There was a fascinating study from Epigenomics in June of 2011, which illuminates the err in our thinking. DNA is a recipe for all that we are from a scientific perspective, but what’s amazing is that not all DNA is expressed all the time in our bodies. Our DNA is so long that it contains many sequences of genetic material that our bodies never use. In comes the field of epigenetics, which is the study of how our DNA or genetic material is actually expressed.

If you are curious about the nitty gritty and nerd out on this stuff, let me take a minute. For everyone else, bear with me, because it’s about to get really cool. According to Dr. Jorgen Alejandro Alegria-Torres, lead author from “Epigenetics and lifestyle,” “Increasing evidence shows that environmental and lifestyle factors may influence epigenetic mechanisms, such as DNA methylation, histone acetylation, and microRNA expression.”[4]

Ok, laymen’s terms right…What’s he is saying is that there is now scientific evidence through those 3 epigenetic mechanisms outlined above that our bodies can change the expression of our genes through environmental and lifestyle factors. This is HUGE! It literally means that the expression of our genes is within our control. It doesn’t mean that we can change our eye color or hair color, but we can change a slew of numerous other genes.

What’s even more is that “several lifestyle factors have been identified that might modify epigenetic patterns such as diet, obesity, physical activity, tobacco smoking, alcohol consumption, environmental pollutants, psychological stress, and working on night shifts.”[4] Holy cow!!!! This is what Doctor of Living believes in. We believe that there are 5 Pillars of Health: nutrition which is the same as diet; physical activity which is literally verbatim PLUS sleep which is the working night shifts; toxins which includes primarily tobacco, alcohol and environmental pollutants; emotional wellness which includes psychological stress. It doesn’t mention anything about spiritual connections, which include love, forgiveness, gratitude, which some may lump into emotional wellness.

The bottom line is that this paper virtually validates our philosophy completely, not just in our understanding of health and wellness, but that the lifestyle changes we recommend in our wellness plans have the potential to change our very genetic expression of our DNA.

The article provides further research on these area of nutrition:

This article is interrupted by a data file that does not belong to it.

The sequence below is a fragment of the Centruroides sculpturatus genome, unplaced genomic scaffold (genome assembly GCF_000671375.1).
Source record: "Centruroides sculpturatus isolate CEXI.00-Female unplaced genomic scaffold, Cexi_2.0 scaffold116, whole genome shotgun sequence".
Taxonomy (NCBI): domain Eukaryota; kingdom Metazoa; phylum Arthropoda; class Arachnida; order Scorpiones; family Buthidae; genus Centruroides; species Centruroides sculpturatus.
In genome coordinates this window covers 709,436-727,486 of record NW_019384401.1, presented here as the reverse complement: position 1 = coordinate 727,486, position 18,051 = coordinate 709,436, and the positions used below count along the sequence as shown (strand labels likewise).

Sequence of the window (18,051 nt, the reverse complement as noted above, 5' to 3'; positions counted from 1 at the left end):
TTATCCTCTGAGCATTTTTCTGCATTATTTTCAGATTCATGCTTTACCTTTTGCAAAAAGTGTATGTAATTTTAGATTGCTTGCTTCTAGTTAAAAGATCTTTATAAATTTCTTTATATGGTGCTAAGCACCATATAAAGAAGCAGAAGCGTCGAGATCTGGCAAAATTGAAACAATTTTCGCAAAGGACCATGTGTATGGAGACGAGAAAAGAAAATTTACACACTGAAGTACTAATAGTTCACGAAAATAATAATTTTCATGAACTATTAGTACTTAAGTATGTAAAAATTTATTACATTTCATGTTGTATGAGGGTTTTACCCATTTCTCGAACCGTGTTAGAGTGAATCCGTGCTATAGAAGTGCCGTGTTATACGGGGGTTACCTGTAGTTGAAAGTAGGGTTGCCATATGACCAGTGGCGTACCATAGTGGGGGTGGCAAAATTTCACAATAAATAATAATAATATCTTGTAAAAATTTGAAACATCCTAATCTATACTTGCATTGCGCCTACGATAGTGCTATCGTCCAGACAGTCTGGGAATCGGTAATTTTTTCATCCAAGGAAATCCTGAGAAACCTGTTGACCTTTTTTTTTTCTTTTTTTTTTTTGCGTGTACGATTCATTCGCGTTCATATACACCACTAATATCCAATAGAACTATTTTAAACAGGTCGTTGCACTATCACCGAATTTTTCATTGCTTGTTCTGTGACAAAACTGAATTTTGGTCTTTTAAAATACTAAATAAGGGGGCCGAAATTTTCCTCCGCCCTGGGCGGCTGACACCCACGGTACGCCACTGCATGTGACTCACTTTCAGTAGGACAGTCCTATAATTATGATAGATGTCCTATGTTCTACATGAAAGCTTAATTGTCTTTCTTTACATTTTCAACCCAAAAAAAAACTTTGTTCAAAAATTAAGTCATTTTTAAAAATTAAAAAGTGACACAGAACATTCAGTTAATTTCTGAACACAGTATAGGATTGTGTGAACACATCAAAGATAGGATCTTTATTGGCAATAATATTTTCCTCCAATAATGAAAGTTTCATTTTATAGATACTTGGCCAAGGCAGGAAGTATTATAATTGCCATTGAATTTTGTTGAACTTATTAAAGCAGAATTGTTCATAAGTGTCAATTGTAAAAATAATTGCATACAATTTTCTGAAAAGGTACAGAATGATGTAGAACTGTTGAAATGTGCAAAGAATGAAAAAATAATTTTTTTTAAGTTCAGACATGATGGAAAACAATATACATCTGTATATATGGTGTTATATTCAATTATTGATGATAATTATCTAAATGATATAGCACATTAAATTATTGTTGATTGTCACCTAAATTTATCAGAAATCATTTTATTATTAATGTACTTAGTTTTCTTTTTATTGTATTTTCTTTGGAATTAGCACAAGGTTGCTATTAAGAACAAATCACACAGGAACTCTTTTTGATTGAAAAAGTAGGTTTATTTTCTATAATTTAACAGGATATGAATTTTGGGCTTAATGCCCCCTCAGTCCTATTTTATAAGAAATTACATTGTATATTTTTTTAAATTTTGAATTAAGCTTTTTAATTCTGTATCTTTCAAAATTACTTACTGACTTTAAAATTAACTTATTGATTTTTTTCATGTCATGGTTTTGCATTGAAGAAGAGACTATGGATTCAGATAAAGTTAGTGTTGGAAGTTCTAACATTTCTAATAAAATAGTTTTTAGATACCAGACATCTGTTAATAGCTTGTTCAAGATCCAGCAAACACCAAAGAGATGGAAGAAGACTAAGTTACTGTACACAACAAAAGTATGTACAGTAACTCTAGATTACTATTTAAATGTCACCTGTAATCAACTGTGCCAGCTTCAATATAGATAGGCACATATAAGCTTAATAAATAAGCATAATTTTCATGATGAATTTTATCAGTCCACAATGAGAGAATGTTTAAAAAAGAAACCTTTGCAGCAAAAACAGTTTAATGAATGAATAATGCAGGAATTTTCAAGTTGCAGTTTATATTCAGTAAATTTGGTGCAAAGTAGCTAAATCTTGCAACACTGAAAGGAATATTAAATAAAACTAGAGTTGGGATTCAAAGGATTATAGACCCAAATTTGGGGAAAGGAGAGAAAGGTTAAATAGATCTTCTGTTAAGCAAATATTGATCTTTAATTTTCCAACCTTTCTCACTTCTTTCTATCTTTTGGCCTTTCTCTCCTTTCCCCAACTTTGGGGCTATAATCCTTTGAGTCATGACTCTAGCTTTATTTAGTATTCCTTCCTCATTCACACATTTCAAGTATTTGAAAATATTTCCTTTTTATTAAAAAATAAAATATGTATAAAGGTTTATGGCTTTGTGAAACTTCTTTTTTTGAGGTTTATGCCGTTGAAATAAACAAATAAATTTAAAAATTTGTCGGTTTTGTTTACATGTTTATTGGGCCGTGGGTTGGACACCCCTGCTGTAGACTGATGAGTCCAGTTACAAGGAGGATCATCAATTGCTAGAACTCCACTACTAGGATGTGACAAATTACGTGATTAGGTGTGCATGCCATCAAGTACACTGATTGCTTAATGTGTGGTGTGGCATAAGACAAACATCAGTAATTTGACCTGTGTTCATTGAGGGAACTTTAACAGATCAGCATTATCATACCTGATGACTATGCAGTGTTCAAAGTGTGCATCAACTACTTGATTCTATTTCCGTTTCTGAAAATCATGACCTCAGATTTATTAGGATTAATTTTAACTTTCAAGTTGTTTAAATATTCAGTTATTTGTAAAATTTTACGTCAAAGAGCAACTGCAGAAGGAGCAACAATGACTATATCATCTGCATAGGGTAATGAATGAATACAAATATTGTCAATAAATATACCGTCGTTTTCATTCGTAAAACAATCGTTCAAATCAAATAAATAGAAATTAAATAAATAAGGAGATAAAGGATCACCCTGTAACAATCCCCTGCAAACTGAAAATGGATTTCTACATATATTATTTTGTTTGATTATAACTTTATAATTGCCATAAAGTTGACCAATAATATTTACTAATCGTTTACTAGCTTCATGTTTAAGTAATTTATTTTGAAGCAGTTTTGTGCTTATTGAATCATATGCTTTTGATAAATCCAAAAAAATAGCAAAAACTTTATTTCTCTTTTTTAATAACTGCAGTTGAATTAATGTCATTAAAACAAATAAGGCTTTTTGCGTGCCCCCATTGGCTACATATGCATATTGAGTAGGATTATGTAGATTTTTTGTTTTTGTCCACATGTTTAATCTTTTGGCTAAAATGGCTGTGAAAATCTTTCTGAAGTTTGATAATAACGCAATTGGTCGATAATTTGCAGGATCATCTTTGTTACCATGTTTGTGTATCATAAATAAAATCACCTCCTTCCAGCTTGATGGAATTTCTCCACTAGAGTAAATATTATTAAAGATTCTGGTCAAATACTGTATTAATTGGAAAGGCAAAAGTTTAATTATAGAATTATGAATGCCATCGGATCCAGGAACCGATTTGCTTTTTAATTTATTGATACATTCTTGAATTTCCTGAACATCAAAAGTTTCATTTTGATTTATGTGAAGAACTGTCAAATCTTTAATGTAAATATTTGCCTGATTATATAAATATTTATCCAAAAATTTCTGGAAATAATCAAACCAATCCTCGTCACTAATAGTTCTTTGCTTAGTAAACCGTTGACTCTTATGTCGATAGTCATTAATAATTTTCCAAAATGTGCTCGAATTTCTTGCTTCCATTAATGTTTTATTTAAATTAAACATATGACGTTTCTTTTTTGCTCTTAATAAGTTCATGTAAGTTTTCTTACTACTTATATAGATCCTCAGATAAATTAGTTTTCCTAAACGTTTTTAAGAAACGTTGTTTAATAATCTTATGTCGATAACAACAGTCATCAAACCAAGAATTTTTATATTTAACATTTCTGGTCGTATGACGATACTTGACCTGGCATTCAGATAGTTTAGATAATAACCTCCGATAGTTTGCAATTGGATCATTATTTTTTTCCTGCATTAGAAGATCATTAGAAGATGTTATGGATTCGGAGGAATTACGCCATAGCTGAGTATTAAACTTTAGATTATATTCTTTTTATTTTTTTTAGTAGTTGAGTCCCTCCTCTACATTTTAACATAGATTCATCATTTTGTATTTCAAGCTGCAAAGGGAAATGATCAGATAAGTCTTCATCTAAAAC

• “Polyunsaturated fatty acids may have a suppressive function in tumorigenic processes.” Polyunsaturated fats from plants primarily are much healthier than saturated fats from red mead poultry and dairy products and much healthier than oils that contain trans-fat.[5] For a great resource on fats, check out:
  • “Diets rich in fruits and vegetables, which contain may natural antioxidants can yield cancer protection.”[4]
  • Intake of folate and Vitamin B12 are important potential anticancer agents and should be sought out in diets.[4]
  • Intake of polyphenols in diet from cruciferous vegetables, green tea, soy beans, have been shown to reverse “epigenetic aberrations associated with malignant transformation.”[4]

When most of us get “cancer,” we have been living with cancerous cells for a while, before we notice anything.  These cancerous cells often develop because of damage to the cell replication process. Cells are constantly repairing and replicating themselves, replacing skin, nails, hair, etc. When things go awry, the DNA is replicated or repaired incorrectly, we have the beginning of potential cancer. There are many theories and constantly changing understanding of how and why this happens but suffice it to say that it happens all the time and all of us. Our bodies have amazing ways of taking care of the problem. Polyphenols are one amazing way to reverse damaged genetic expression.

  • Selenium may also have anticancer properties and help us to defend against oxidative damage.[4] Selenium deficient diets have been shown to induce genetic damage.[4]

There are many, many other studies on the impact of food and health and wellness, but this was specific to food and epigenetic or DNA expression.

Physical activity has been associated with higher methylation of certain cells in the body, which when present in elderly patients have been shown to have lower incidence and mortality from ischemic heart disease and stroke.[4] Exercise has been shown to reduce inflammation and chromosomal instability during cell replication, as well, making our body less like to have cells that go bad.[4]

[1] Catholic Church by Country. Accessed July 12th, 2019.

[2] “Pope Francis: ‘Evolution…is not inconsistent with the notion of creation.”

[3] “The Growing Crisis of Chronic Disease in the United States. Accessed on July 12th, 2019.

[4] “Epigenetics and lifestyle.” Epigenomics June 2011; 3(3):267-277. Doi 10.2217//epi.11.22.

[5] “Nutrition and Healthy Eating. Dietary Fats.” Mayo Clinic Staff. Accessed July 12th, 2019.

1 Comment

  1. […] It’s NOT genetics for the vast majority of people. If you look at your family and see a high rate of obesity, it is more like that you eat like they all do, exercise like they all do, share emotional similarities as all of them and spiritual views on life as all of them.  […]